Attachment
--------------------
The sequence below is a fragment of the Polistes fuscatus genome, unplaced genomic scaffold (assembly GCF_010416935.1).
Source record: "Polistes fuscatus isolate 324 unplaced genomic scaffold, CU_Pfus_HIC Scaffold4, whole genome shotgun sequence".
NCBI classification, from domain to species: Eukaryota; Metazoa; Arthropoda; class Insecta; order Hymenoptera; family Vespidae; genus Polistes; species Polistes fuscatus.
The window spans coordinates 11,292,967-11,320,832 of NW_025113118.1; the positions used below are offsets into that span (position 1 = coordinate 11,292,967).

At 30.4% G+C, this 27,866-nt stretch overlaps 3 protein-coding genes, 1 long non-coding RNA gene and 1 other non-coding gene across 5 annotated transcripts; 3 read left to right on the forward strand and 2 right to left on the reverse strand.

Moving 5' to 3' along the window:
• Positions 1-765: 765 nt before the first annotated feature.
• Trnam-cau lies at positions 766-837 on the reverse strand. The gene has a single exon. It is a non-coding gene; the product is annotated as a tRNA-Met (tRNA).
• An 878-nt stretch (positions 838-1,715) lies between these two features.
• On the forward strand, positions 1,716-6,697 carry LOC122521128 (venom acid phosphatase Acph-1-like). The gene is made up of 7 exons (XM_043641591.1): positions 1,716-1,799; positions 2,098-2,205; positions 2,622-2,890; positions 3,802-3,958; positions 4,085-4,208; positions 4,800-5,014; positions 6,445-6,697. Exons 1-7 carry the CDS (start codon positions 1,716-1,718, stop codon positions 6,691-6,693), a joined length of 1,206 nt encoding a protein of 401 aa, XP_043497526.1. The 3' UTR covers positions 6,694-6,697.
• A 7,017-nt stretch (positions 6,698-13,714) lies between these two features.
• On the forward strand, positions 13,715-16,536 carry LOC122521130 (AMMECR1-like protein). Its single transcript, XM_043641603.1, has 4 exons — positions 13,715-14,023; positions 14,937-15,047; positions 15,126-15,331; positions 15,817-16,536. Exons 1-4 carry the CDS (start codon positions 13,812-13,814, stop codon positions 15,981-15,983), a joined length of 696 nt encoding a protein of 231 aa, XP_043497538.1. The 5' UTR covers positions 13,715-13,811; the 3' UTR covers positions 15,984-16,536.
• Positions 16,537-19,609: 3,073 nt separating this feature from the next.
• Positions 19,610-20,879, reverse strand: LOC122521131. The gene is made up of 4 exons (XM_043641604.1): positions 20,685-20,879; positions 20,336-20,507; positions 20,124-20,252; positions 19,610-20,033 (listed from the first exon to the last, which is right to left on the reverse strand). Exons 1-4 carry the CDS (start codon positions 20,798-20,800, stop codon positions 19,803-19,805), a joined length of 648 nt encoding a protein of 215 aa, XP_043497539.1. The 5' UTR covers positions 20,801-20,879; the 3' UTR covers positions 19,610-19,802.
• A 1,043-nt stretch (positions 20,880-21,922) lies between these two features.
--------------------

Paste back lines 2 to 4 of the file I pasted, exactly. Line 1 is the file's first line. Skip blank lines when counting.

Source record: "Polistes fuscatus isolate 324 unplaced genomic scaffold, CU_Pfus_HIC Scaffold4, whole genome shotgun sequence".
NCBI classification, from domain to species: Eukaryota; Metazoa; Arthropoda; class Insecta; order Hymenoptera; family Vespidae; genus Polistes; species Polistes fuscatus.
The window spans coordinates 11,292,967-11,320,832 of NW_025113118.1; the positions used below are offsets into that span (position 1 = coordinate 11,292,967).